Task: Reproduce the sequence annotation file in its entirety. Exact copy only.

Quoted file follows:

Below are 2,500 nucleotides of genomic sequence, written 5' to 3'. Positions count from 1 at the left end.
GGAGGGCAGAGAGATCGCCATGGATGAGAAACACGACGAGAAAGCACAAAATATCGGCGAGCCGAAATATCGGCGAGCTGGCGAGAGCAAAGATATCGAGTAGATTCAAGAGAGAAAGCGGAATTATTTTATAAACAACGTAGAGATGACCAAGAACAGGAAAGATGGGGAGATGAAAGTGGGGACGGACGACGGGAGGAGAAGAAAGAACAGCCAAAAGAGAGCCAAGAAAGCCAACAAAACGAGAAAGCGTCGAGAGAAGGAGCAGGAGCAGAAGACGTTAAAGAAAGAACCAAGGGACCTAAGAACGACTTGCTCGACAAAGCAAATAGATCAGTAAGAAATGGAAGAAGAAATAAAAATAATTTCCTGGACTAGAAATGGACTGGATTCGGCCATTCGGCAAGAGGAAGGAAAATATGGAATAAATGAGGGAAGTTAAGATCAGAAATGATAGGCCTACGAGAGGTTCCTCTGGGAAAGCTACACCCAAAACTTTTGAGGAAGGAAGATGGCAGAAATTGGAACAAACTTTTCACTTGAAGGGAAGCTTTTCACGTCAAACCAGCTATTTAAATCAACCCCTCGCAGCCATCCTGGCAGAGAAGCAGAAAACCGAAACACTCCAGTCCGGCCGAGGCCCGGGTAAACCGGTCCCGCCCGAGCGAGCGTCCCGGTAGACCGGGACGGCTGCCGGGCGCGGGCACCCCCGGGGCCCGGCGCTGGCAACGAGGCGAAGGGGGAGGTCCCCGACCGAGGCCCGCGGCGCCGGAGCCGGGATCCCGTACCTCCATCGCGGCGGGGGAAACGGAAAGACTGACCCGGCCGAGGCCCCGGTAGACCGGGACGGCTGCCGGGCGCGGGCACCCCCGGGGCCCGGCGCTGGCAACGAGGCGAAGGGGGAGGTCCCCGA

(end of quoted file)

Below are 2,500 nucleotides of genomic sequence, written 5' to 3'. Positions count from 1 at the left end.
GGAGGGCAGAGAGATCGCCATGGATGAGAAACACGACGAGAAAGCACAAAATATCGGCGAGCCGAAATATCGGCGAGCTGGCGAGAGCAAAGATATCGAGTAGATTCAAGAGAGAAAGCGGAATTATTTTATAAACAACGTAGAGATGACCAAGAACAGGAAAGATGGGGAGATGAAAGTGGGGACGGACGACGGGAGGAGAAGAAAGAACAGCCAAAAGAGAGCCAAGAAAGCCAACAAAACGAGAAAGCGTCGAGAGAAGGAGCAGGAGCAGAAGACGTTAAAGAAAGAACCAAGGGACCTAAGAACGACTTGCTCGACAAAGCAAATAGATCAGTAAGAAATGGAAGAAGAAATAAAAATAATTTCCTGGACTAGAAATGGACTGGATTCGGCCATTCGGCAAGAGGAAGGAAAATATGGAATAAATGAGGGAAGTTAAGATCAGAAATGATAGGCCTACGAGAGGTTCCTCTGGGAAAGCTACACCCAAAACTTTTGAGGAAGGAAGATGGCAGAAATTGGAACAAACTTTTCACTTGAAGGGAAGCTTTTCACGTCAAACCAGCTATTTAAATCAACCCCTCGCAGCCATCCTGGCAGAGAAGCAGAAAACCGAAACACTCCAGTCCGGCCGAGGCCCGGGTAAACCGGTCCCGCCCGAGCGAGCGTCCCGGTAGACCGGGACGGCTGCCGGGCGCGGGCACCCCCGGGGCCCGGCGCTGGCAACGAGGCGAAGGGGGAGGTCCCCGACCGAGGCCCGCGGCGCCGGAGCCGGGATCCCGTACCTCCATCGCGGCGGGGGAAACGGAAAGACTGACCCGGCCGAGGCCCCGGTAGACCGGGACGGCTGCCGGGCGCGGGCACCCCCGGGGCCCGGCGCTGGCAACGAGGCGAAGGGGGAGGTCCCCGA